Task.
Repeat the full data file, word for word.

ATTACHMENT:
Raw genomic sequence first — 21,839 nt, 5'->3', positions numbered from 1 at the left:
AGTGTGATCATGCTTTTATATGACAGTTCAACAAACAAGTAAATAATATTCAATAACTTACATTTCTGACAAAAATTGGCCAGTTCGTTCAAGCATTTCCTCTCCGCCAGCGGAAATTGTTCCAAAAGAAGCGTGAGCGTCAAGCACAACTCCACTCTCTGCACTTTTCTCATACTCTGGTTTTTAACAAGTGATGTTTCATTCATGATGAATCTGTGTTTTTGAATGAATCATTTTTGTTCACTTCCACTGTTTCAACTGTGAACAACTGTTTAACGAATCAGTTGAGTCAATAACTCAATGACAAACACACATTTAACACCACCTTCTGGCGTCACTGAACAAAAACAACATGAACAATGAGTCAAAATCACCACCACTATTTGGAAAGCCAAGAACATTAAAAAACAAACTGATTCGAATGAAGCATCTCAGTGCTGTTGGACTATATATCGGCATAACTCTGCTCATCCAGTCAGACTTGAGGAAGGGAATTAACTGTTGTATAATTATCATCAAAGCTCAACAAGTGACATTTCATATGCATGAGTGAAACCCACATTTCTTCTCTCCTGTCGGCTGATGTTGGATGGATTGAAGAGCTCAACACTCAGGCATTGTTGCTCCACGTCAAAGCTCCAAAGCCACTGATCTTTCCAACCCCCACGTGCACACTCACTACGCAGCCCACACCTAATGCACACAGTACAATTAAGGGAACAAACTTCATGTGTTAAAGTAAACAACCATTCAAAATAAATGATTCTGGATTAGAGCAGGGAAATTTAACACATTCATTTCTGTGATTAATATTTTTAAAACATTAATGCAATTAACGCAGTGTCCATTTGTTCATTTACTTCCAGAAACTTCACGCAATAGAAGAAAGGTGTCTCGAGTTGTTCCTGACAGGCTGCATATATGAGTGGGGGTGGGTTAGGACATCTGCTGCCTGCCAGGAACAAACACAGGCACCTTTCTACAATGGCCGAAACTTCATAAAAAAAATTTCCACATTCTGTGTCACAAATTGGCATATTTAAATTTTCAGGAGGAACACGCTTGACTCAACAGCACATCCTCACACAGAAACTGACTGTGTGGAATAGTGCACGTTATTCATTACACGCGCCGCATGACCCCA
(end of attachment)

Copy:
Raw genomic sequence first — 21,839 nt, 5'->3', positions numbered from 1 at the left:
AGTGTGATCATGCTTTTATATGACAGTTCAACAAACAAGTAAATAATATTCAATAACTTACATTTCTGACAAAAATTGGCCAGTTCGTTCAAGCATTTCCTCTCCGCCAGCGGAAATTGTTCCAAAAGAAGCGTGAGCGTCAAGCACAACTCCACTCTCTGCACTTTTCTCATACTCTGGTTTTTAACAAGTGATGTTTCATTCATGATGAATCTGTGTTTTTGAATGAATCATTTTTGTTCACTTCCACTGTTTCAACTGTGAACAACTGTTTAACGAATCAGTTGAGTCAATAACTCAATGACAAACACACATTTAACACCACCTTCTGGCGTCACTGAACAAAAACAACATGAACAATGAGTCAAAATCACCACCACTATTTGGAAAGCCAAGAACATTAAAAAACAAACTGATTCGAATGAAGCATCTCAGTGCTGTTGGACTATATATCGGCATAACTCTGCTCATCCAGTCAGACTTGAGGAAGGGAATTAACTGTTGTATAATTATCATCAAAGCTCAACAAGTGACATTTCATATGCATGAGTGAAACCCACATTTCTTCTCTCCTGTCGGCTGATGTTGGATGGATTGAAGAGCTCAACACTCAGGCATTGTTGCTCCACGTCAAAGCTCCAAAGCCACTGATCTTTCCAACCCCCACGTGCACACTCACTACGCAGCCCACACCTAATGCACACAGTACAATTAAGGGAACAAACTTCATGTGTTAAAGTAAACAACCATTCAAAATAAATGATTCTGGATTAGAGCAGGGAAATTTAACACATTCATTTCTGTGATTAATATTTTTAAAACATTAATGCAATTAACGCAGTGTCCATTTGTTCATTTACTTCCAGAAACTTCACGCAATAGAAGAAAGGTGTCTCGAGTTGTTCCTGACAGGCTGCATATATGAGTGGGGGTGGGTTAGGACATCTGCTGCCTGCCAGGAACAAACACAGGCACCTTTCTACAATGGCCGAAACTTCATAAAAAAAATTTCCACATTCTGTGTCACAAATTGGCATATTTAAATTTTCAGGAGGAACACGCTTGACTCAACAGCACATCCTCACACAGAAACTGACTGTGTGGAATAGTGCACGTTATTCATTACACGCGCCGCATGACCCCA